On Tuesday June 2nd, at 11:00 am there was a rally in support of the Black Lives Matter movement. It came quickly after the murder of George Floyd, a Black African-American man who died in the hands of police.
I watched the video. It. Broke. My. Heart.
All 50 states plus eighteen countries participated in a variety of protests and rallies making this the largest civil rights movement in world history. Good. About time.
The rally was held in front of the Legislative Building in our city. The social media post reminded us that this was a peaceful demonstration and that any negative/aggressive/violent behavior would not be tolerated.
I went. I had to. I went alone. It wasn’t a thing I needed company for.
There was a good crowd with people of color, Caucasians, Indigenous people and people of all ages. The thing that united us all is that we all stand for the fair treatment of people, equality, justice and freedom.
I made my way to the middle of the crowd. More speakers shared their stories and their support to fix this systemic tragedy.
Each of us, responsible
I felt incredibly moved from a place deeper than “I’m just sad for POC.” I found myself breathing through it, letting myself feel it. The feeling was mine but also the energy of the event and the power of many people wanting to do something right. There is power in that. And you can’t tell me there isn’t. Have you ever been to a live concert compared to listening to music on your couch? Yes. Strength in numbers.
Eventually, a speaker asked us if we were able to please take a knee while they read the names of people who have lost their lives.
I did. And while I was down there, head bowed, I listened and again that thick feeling in my chest rose up. I stayed down there until we were instructed to stand. Was it hard on my knees? No. Was it easy? Also, no. But, somehow I thought about the smallness of this gesture compared to what POC have to endure.
I eventually left the rally and crossed the main street. I saw a policeman tucked away in his cruiser. I wonder how many were strategically placed around the park in case some ill intending person started something bad. I smiled at him. He smiled back. No threat. I’m lucky.
On my walk home I thought about all the black students, students of visible minority and indigenous students I have taught in over twenty years. I thought about how I treat them. I wonder if I am sensitive to their needs. I thought about if they ever felt singled out because of how they looked. I wondered if I did a good job in being inclusive. I also thought about how they perceived me and my whiteness.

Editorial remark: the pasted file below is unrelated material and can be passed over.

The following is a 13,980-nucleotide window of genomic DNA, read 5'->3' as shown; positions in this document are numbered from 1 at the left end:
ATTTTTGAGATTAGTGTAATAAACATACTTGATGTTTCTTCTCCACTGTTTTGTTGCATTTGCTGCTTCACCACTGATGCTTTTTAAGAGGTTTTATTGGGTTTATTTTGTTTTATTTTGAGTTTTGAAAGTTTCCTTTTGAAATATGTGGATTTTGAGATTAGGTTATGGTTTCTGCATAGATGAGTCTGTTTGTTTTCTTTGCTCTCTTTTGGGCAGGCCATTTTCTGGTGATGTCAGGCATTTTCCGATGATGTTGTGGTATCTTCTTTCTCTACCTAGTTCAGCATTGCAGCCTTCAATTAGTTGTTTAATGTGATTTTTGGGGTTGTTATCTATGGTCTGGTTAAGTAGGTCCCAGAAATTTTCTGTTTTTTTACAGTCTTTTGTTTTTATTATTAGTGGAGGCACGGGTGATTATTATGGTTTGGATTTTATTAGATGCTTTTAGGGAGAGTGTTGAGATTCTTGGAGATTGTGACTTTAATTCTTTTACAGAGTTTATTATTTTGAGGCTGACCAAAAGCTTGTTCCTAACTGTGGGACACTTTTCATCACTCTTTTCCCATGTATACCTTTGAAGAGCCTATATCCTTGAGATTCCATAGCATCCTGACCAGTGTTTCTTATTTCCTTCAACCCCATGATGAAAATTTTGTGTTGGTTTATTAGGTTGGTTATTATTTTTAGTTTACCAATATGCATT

Then I stepped away from my class lists and thought about my friends. How many people of color are my friends? How many of my friends are married to people of color? How diverse is my social circle? How have I responded to people of color who I know—better yet how do I respond to people of color that I don’t know?
Asking a friend
I have a friend in South Carolina. He’s black. He’s a jolly man with a super easy going way. He loves his garden and he’s a vegan. A gentle soul. I asked him how he was doing, in the thick of things and he replied:
You know, I read your message and had to go take a shower just so I could gather my thoughts. I wish there were more people like you. But truthfully, there’s nothing I can tell you. Words only describe and words only guide your eyes to your emotions. You have to be black. Being is knowing. I can say that I’ve never encountered any face to face racism. Most of mine (I believe) were from not getting the opportunity or chance in some situations. But you move on. See, being black is mostly about moving on. Finding your peaceful place and settling in. I can’t go into it because there are so many layers. The shadow that follows me is that my kids are black, my son, is especially concerning, but also my girls. I’ll be getting old and one day leaving here. Leaving them alone. That’s every black parent’s nightmare that they live every second of their lives.
So living isn’t just getting an education, finding a dream job, buying a home, getting married, kids. It’s actually trying to live mistake free. There are so many obstacles. I feel like I have to keep my head on a swivel when I leave my peaceful home.
Let those words above sink in: missing opportunities, fear for your children every second of your life, living mistake free. LIVING WITH YOUR HEAD ON A SWIVEL WHEN YOU LEAVE HOME.
I told him I was going to the rally and he said I was the best. But it felt like the smallest thing I could do. He went on to say:
Have you ever seen a black movie set way back in the day, where the husband or the kids leave home and the mom or the wife say “be safe, I’ll be waiting for you, love you” well…that’s part of every day since I can remember. And it’s not because you’re going out to be foolish. It’s because there’s always someone out there that’s foolish because you look different. That’s why you keep your head on a swivel.
He can’t change his skin color, can he? But he did very bravely disclose his experience to his white friend north of the border for some attempt at understanding what it’s like to be in his shoes. I thank him for his very honest and trusting response to my message. I would also like to add that his colour or struggles have never come up, ever, in our dialogues. This is the first time he has said anything because I asked.
Maybe we should ask more often. Maybe we should put it out there: friend, what have you been through?
This road to equality is long but it should be paved with empathy, compassion, justice, understanding and love. I can’t be black but I can be kind.